I know the term implies that I am not normal-American, that what I am is any less American than the Americans who don't feel the need to put a shiny qualifier before "American," because the definition of "American" already includes them. I know that the term gives everyone a license to think of us as strange and different and Other, but it is the closest word I know that can describe my experience, who I am and where I come from.
When I was younger, I knew I was different from the other kids (the kids who knew nothing of the Monkey King and only ever ate rice once in a while) and different from my parents (who knew nothing of Pogs or the Backstreet Boys), split down the middle between their two worlds. I knew other ABC (American-born Chinese) kids who went to Chinese school with me on Sundays, but we were always too young and too unaware to fully articulate our displacement, our discomfort.
In middle school, we had huge readers in English, crammed full of writing of various sorts. We were only assigned to read a few of the pieces, but I was the kind of voracious reader who would finish the assigned readings quickly so that I could flip through the other ones, poking at them here and there. I remember stumbling across a poem about being Asian-American, and it was like looking into a mirror. I don't remember the name or the author of the poem, but I do remember what it said.
What am I? it asked. Am I Asian? Or am I American? Am I both? Or am I neither?
I've been thinking about those questions a lot, and I like to think I've made peace with my answer. Asian-American is what I am, a reflection of the various parts of myself.
So, listen. Here is what being Asian-American means to me: crying because the boy down the street told me to go eat dog; red envelopes full of money every new year; occasional e-mails from my parents asking me to correct the prepositions on their presentations; knowing all the important words to the Star-Spangled Banner and the Pledge of Allegiance; chopsticks given freely at every Asian restaurant; a tub full of short-grained white rice underneath the kitchen counter; learning to play the violin and the piano and sucking at both; making scallion pancakes on Sunday mornings with my mother, rolling the dough flat with the sides of cups instead of a rolling pin; feeling guilty about my country's history of slavery and genocide; the other Asian girl in my class who I'm always mistaken for; brown eyes, black hair; loving Superman; the flat tones as I stumble over my spoken Chinese; feeling amazed as Barack Obama was inaugurated as our first black president; hot pots full of fishballs and rice noodles for Thanksgiving dinner; the woman who stops me on the street and asks me if I speak English so she can have the time; taking the SATs over and over again because my parents don't understand that they aren't entrance exams; always knowing when Christmas is; the small array of figurines of Taoist gods on the shelf of my living room; English as my first and best language; looking at pictures that other people have taken and feeling homesick for a place I've never lived; my stuttered inability to communicate with my cousin, even though she understands English and I understand Chinese; recognizing most of the pop culture references on 30 Rock; pressing close to the glass in the Ancient China section of the Metropolitan Museum of Art, because it was like getting closer to a part of myself that I didn't quite understand; having two names and only ever using one.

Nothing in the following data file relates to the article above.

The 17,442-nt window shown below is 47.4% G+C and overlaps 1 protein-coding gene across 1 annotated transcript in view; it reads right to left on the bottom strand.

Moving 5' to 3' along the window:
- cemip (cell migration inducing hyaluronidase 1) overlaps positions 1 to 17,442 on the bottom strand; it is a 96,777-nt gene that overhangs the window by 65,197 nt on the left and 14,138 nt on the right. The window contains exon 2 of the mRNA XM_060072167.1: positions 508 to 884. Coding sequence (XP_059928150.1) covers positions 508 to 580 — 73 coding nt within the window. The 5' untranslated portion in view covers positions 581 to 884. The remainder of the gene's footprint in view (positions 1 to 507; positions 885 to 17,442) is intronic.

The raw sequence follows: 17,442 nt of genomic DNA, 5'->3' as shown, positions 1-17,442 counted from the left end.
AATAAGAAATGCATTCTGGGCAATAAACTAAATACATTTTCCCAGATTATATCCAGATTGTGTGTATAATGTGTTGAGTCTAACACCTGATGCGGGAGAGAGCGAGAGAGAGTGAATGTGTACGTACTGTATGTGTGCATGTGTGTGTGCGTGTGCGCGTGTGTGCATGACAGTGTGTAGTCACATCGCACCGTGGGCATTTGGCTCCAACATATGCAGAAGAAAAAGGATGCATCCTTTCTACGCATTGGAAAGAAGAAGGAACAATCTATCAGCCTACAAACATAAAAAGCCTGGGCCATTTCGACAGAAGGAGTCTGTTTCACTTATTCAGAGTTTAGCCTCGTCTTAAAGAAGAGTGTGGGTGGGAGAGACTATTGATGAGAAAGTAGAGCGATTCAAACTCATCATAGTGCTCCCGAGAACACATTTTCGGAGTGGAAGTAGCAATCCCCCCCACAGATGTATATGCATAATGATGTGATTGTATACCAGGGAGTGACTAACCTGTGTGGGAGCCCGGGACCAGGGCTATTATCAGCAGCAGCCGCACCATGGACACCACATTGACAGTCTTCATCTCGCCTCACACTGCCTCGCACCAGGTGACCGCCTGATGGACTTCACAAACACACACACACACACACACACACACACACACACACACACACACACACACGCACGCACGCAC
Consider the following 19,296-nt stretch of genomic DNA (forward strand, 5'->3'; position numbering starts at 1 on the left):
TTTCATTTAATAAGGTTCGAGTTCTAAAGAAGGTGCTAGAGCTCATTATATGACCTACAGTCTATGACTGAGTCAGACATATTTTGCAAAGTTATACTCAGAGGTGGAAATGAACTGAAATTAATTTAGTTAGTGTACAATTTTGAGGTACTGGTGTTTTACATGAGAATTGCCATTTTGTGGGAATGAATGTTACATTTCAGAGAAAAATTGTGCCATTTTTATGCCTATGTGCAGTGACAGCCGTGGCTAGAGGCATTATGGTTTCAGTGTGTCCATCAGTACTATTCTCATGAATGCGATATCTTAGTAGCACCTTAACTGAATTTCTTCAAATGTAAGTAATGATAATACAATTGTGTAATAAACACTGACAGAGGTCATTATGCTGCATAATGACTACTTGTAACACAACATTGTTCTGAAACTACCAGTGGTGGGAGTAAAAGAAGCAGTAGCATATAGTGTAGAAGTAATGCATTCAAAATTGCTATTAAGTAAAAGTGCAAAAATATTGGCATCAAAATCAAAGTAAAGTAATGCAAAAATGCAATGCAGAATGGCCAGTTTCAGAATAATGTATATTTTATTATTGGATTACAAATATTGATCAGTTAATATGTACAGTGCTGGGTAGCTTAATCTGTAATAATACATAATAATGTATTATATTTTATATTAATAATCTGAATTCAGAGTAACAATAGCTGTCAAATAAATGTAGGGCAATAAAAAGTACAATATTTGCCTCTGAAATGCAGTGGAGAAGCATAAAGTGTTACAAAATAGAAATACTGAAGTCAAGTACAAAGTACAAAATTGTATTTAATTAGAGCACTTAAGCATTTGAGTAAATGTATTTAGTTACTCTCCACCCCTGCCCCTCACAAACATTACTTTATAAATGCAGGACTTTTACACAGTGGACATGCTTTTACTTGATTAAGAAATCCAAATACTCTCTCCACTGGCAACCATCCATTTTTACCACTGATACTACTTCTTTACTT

This is my truth, the two halves of my identity merged into one messy whole. I still don't think I'm fully capable of articulating my displacement, my discomfort, but you know what?
I think I'm getting better at it.
[Written for the Second Asian Women Blog Carnival.]